This WRRC Brown Bag presentation reviews the history of potable reuse and lessons learned by examining the key roles of Arizona, California, Colorado, and Texas.
Brown Bag Webinar - Civil Society in the Binational Agreements of the Colorado River: Advocacy Meets Shuttle Diplomacy
Carlos A. de la Parra, Chair of the Board, Restauremos el Colorado, AC
Non-Governmental Organizations, or NGOs, is the name that was given to civil society in several of the Minutes from the 1944 Treaty on International Waters between the United States and Mexico. The NGOs appear as party to a three-way contribution of water for the environment in Minutes 316, 319, and 323. But the contribution of the NGOs to the accomplishments of these Minutes in the Colorado River extends beyond the traditional place of environmental advocates, contributing as shuttle diplomats to facilitate cross-border understanding. The role of civil society groups continues to grow, spilling over into the realm of brokers of water conservation agreements. In this presentation we examine the history and the anatomy of an outstanding partnership between federal and state governments and civil society from both countries, and how the water shortage crisis has influenced the management of the Colorado River.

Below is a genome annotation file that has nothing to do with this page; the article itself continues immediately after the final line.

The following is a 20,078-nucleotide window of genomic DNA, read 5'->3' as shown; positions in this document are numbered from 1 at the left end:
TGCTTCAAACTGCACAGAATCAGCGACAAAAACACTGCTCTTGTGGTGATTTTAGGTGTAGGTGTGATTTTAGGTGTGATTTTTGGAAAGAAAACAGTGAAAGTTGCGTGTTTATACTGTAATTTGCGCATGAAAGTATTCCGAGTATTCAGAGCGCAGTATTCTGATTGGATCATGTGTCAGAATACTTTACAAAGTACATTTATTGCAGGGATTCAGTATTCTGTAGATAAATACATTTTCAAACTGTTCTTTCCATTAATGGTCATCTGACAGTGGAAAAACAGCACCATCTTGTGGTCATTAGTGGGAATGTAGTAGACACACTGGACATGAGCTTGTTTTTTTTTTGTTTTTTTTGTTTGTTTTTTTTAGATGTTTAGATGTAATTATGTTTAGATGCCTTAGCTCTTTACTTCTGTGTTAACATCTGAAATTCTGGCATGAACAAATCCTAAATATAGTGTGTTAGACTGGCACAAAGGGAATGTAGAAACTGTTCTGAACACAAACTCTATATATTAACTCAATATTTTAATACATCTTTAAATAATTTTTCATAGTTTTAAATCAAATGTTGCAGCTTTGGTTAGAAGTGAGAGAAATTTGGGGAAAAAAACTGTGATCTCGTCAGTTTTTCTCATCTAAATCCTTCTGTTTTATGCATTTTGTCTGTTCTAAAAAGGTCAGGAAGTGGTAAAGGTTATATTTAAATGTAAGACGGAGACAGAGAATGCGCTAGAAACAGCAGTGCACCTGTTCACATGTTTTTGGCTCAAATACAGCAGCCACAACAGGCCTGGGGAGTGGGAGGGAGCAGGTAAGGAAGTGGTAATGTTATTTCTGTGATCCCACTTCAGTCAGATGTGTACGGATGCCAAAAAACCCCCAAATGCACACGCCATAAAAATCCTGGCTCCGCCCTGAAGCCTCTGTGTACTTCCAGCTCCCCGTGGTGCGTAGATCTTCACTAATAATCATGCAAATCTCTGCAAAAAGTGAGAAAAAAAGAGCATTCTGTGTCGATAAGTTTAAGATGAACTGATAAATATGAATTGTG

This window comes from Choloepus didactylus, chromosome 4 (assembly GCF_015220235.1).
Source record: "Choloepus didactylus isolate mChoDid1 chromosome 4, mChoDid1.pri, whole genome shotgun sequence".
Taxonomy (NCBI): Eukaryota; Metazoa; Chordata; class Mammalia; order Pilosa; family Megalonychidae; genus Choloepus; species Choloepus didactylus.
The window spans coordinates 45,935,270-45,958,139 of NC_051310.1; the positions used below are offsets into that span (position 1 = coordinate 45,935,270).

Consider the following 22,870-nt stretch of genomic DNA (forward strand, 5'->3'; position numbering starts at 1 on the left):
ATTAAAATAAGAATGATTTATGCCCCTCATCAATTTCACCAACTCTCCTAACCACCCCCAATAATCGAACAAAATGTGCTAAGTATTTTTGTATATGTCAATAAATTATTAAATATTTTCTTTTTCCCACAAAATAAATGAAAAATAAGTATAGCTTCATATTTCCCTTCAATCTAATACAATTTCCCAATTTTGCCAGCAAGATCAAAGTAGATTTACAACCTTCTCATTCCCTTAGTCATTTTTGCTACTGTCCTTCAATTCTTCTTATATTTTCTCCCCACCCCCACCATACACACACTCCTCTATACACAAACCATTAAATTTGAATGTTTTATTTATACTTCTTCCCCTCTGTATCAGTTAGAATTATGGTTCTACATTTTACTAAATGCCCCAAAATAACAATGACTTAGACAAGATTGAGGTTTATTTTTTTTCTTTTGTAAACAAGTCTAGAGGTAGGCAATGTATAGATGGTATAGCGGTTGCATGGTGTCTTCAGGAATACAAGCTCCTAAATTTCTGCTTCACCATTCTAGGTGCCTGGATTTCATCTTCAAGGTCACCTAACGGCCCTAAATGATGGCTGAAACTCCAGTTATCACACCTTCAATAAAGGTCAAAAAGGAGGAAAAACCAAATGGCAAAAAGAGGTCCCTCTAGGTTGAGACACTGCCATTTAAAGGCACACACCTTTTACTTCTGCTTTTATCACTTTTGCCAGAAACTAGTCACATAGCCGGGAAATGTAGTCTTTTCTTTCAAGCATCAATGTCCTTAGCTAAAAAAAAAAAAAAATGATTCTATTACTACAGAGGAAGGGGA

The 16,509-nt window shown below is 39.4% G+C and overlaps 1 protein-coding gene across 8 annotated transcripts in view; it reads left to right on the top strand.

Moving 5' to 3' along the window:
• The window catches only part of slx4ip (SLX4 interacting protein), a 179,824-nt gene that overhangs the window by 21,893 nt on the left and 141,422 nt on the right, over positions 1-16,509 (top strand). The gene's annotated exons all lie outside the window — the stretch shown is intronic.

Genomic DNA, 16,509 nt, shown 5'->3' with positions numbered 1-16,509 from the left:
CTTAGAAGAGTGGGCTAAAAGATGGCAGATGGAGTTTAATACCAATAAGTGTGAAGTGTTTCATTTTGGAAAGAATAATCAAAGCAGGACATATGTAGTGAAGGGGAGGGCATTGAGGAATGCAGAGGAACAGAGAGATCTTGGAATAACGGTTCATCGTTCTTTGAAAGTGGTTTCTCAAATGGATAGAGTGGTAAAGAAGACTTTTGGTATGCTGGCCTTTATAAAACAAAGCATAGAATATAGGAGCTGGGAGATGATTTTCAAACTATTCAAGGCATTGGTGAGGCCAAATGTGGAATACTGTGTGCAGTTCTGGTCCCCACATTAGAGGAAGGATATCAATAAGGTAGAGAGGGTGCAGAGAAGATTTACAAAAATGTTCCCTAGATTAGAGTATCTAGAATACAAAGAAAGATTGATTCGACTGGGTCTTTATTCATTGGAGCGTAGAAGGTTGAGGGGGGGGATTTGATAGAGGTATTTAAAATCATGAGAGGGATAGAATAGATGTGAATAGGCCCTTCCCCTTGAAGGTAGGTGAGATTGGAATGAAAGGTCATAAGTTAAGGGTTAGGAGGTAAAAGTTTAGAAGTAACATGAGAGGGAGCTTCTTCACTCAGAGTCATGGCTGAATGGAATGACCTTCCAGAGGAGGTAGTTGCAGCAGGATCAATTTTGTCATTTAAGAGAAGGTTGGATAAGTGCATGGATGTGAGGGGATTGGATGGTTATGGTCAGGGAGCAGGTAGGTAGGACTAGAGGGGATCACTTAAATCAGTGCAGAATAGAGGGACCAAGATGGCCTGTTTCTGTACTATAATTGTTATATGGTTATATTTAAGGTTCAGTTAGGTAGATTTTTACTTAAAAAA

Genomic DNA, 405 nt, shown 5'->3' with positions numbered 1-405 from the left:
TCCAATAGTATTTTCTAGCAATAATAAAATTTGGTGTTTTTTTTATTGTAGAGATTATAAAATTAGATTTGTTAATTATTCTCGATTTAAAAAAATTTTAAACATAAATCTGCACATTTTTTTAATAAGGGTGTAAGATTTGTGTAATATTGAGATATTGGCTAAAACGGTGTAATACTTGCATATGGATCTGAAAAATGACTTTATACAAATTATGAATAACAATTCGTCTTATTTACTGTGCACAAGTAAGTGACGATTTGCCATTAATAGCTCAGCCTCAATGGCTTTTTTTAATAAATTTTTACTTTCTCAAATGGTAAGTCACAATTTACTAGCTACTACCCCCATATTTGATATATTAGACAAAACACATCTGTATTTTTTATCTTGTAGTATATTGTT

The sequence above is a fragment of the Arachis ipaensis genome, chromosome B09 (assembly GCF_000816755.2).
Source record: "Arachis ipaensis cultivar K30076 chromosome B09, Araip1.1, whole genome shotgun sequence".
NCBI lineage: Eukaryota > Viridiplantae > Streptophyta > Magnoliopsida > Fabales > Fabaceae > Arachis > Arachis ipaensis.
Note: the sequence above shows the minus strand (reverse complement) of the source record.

Carlos A. de la Parra is a Mexican scholar and government advisor whose work and research has focused on environmental policy and water management on the U.S.- Mexico border. He holds a PhD in Environmental Planning from the University of Michigan and has held positions in Mexico’s Ministry of Environment and Natural Resources (SEMARNAT) and at the Mexican Embassy in Washington. He currently represents Restauremos el Colorado, a non-profit that manages water for ecosystem restoration in Mexicali, and sits on the Board of Directors for the North American Development Bank (NADB).
Photo: Pulse Flow Ecosystem Restoration Site, https://earthobservatory.nasa.gov/
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Melissa Clutter is an Assistant Professor in the Geosciences Department at Fort Lewis College. Born and raised in Tulsa, Oklahoma, as member of Cherokee Nation, she traveled west for college. She received her B.A. in Geosciences from Fort Lewis College, and during this time fell in love with Durango and the Four Corners region.